You participate in a variety of children’s games, from ‘kiss-in-the-ring’ to rounders or ‘jolly miller’, but the ones you love best, your absolute favourites, are those played with marbles. You have your own collection, mostly made up of ‘commies’ (cheap clay marbles), but with a few treasured German glass marbles. You even end up with a couple of glass ones stolen from some Codd soda bottles that you found outside, but you lose them when you play for keeps against the children from the next street over. And, maybe, over the years, you misplace a few marbles from your collection, accidentally rolling them under a building or dropping them between the floorboards. And there they’ll stay, long after you’ve grown to be an adult and left childhood games behind you, until a curious archaeologist finds them in the dirt a century and a half later.

An 1897 cartoon of grown men playing at rounders and kiss-in-the-ring. Image:

An 1897 cartoon of grown men playing at rounders and kiss-in-the-ring. Image: Observer 27/3/1897: 12.

Marbles are actually quite rare finds here in Christchurch, surprisingly for something so easily lost. We’ve talked before about how the lives of children, especially their lives at play, can be so difficult to see in the archaeological record, making those few marbles we do find as precious to us now as they were to their original owners. We’re beginning to recover quite a variety of different types here in the city as excavations continue, from small clay (earthenware) ‘commies’, to coloured glass marbles and larger earthenware and porcelain examples.

A selection of marbles found on an archaeological site in Christchurch. Image: L. Davies .

A selection of marbles found on an archaeological site in Christchurch. Image: L. Davies .

Commies were one of the cheapest and most readily available types of marble around during the 19th century and were made from unglazed earthenware. From the mid-18th century until 1859, when a mechanised shaping process was introduced, they would have been hand crafted, probably in Europe or America (Gartley & Carskadden 1998: 49-50).Other marbles were made from glazed clay, porcelain or agate (known sometimes as ‘aggies’). During the latter half of the 19th century, handmade glass marbles became increasingly common, as manufacture became easier, although they weren’t mass produced until the turn of the century (Schrock 2004: 124).

Many of these marbles, especially the glass and stone ones, were made in Germany during the late 19th and early 20th centuries. One 1901 account in the New Zealand Herald describes in detail the process by which workers in Germany used the marble and agate debris from quarries to create stone marbles (New Zealand Herald 28/2/1901: 20). The East German region of Lauscha was also renowned for its production of glass marbles, thanks in part to glassmaker Elias Greiner’s creation of ‘marble scissors’ in 1846. First used to create glass eyes for dolls, these scissors meant the glassmaker could cut and shape the ends of a glass rod into marbles relatively easily (Baumann 2004).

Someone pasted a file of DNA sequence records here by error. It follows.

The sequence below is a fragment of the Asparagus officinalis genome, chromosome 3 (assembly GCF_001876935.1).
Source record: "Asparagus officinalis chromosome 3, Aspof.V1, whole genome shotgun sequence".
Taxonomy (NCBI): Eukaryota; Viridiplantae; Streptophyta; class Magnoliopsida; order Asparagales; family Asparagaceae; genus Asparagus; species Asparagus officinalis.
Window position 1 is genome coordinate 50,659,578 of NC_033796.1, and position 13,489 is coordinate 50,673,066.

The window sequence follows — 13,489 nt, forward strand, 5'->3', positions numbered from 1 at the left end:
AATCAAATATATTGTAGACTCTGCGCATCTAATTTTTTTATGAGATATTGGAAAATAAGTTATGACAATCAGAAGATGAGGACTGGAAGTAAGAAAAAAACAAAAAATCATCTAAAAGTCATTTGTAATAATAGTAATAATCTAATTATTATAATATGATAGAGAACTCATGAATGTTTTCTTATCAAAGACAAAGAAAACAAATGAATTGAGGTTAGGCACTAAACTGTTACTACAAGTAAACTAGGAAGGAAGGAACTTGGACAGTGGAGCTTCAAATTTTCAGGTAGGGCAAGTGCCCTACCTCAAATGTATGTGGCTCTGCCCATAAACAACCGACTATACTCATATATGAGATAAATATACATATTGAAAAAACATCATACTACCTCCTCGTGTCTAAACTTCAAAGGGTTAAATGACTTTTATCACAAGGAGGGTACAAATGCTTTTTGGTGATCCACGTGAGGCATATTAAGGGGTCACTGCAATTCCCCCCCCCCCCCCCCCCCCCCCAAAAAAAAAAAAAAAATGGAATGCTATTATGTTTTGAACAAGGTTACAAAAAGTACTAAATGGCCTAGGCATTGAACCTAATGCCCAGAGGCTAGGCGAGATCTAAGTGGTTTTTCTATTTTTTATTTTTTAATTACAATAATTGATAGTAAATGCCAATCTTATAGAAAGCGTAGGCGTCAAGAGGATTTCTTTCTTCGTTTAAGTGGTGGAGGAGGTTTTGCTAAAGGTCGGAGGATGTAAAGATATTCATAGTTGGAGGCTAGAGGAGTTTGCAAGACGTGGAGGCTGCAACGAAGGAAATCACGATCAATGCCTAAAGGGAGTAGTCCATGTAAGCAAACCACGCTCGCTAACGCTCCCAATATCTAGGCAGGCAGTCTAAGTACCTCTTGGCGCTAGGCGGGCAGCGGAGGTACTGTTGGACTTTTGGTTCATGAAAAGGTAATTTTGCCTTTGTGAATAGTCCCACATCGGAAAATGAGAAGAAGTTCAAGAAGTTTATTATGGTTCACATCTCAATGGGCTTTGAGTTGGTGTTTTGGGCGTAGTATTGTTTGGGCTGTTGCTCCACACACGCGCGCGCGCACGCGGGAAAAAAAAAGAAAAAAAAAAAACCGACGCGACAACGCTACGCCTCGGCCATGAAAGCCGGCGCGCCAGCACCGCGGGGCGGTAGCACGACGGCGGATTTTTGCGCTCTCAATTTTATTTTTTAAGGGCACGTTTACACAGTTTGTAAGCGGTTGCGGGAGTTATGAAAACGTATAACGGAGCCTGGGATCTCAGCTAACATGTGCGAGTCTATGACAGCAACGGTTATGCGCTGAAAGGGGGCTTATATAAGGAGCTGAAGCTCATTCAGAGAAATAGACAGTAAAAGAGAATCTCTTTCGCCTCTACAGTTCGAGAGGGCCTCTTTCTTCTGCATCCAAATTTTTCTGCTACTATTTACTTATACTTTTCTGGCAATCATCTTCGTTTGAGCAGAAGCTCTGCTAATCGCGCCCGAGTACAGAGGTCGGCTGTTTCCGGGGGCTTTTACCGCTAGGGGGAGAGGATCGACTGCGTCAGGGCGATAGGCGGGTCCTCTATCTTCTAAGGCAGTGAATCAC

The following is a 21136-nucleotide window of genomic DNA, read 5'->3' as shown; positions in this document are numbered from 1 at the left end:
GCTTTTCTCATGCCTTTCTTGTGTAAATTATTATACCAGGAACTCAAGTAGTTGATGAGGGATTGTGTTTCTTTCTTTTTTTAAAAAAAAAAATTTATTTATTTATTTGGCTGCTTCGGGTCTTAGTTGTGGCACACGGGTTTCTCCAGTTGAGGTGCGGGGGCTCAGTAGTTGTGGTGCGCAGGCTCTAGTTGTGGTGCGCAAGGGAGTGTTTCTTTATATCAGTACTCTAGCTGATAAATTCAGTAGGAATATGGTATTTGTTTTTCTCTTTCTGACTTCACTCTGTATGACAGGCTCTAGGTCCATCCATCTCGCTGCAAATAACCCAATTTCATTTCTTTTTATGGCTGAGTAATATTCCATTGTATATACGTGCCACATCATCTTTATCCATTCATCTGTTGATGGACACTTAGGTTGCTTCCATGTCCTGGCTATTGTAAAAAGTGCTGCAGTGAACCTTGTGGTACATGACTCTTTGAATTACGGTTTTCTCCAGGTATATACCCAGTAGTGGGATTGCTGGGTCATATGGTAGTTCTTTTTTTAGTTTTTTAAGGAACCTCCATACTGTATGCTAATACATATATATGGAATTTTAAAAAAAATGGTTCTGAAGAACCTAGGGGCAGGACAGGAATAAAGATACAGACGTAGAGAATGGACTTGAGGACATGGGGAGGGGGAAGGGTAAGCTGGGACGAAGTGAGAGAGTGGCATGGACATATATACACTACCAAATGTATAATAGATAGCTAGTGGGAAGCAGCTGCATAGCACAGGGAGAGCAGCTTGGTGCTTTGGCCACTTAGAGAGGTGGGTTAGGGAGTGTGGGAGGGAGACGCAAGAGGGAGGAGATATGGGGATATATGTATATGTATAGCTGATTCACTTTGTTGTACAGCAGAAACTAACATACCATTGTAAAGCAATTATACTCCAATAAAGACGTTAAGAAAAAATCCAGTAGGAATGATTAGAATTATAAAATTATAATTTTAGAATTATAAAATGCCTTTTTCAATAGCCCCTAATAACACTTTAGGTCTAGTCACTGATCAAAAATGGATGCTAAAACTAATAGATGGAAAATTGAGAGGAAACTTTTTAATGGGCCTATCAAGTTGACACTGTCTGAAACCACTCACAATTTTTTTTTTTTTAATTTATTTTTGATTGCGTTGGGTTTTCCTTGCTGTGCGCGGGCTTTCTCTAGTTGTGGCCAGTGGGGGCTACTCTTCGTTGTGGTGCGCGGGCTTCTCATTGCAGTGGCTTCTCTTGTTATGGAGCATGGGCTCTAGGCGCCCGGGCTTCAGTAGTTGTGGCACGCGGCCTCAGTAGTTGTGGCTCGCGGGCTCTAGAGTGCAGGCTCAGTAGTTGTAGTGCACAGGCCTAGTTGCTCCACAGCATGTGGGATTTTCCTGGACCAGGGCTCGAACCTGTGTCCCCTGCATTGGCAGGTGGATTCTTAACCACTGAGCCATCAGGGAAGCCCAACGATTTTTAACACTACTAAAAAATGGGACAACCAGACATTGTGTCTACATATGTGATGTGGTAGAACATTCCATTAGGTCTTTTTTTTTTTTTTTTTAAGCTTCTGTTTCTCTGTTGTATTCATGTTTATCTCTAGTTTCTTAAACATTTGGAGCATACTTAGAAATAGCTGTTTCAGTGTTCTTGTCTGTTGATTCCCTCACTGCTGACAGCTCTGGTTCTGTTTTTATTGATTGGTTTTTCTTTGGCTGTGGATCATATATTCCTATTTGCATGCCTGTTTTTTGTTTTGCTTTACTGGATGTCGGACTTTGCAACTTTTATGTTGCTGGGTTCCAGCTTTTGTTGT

A 1901 description of marble manufacture in Germany. Image:

A 1901 description of marble manufacture in Germany. Image: New Zealand Tablet 28/2/1901: 29

A sketch of boys playing a game of marbles. Image:

A sketch of boys playing a game of marbles. Image: New Zealand Herald  27/10/1945: 4.

These marbles would all have been used to play a variety of different games, most of which involved trying to hit an opponent’s marbles or knock them out of play (i.e. ringers or ‘ring taw’) or attempting to shoot marbles through obstacles or into holes. Most of these would have been played outside in the Victorian era, on the street or in the yard of a house or school (Taranaki Herald 15/3/1886: 2). While many advertisements and anecdotes found in newspapers of the time suggest that most games were played by boys (New Zealand Tablet 28/2/1901: 29, Star 21/4/1876: 3), it seems that girls also participated. One newspaper from 1878 speaks specifically of an indoor marbles board designed for girls to use, which involved attempting to shoot marbles into certain circles or triangles by striking them with a mallet (Otago Witness 21/1/1878: 2).

An 1878 advertisement for an indoor marbles board, targeted at girls. Image:

An 1878 advertisement for an indoor marbles board, targeted at girls. Image: Otago Witness 28/1/1878: 2.

Of course, games were not the only use found for marbles. They were also used as ammunition, as schoolyard currency and, apparently, in Wales, some people thought them good for eating…Now, they are as much collector’s items as they are toys, although people still play many of the games as a sport. The British and World Marbles Championship is still held in Tinsley Green, in West Sussex, England, every year, as it has been for centuries (New Zealand Herald 16/4/1938: 33).

To an archaeologist, though, marbles are information. They’re a glimpse of those who are so often unseen in the archaeological record, evidence of a part of life – play – that is obscured behind the more utilitarian day-to-day artefacts we usually find. They’re little pieces of a childhood that were misplaced, but never quite completely lost.

Jessie Garland


Baumann, P., 2004. Collecting Antique Marbles: identification and price guide. Krause Publications, Wisconsin.

Gartley, R. & Carskadden, J., 1998. Colonial Period and Early 19th Century Children’s Toy Marbles. The Muskingham Valley Archaeological Survey, Ohio.

New Zealand Herald. [online] Available at

New Zealand Tablet [online] Available at

Observer [online] Available at

Otago Witness. [online] Available at

Schrock, J., 2004. The Gilded Age. Greenwood Publishing Group, Portsmouth.

Star [online] Available at

Taranaki Herald [online] Available at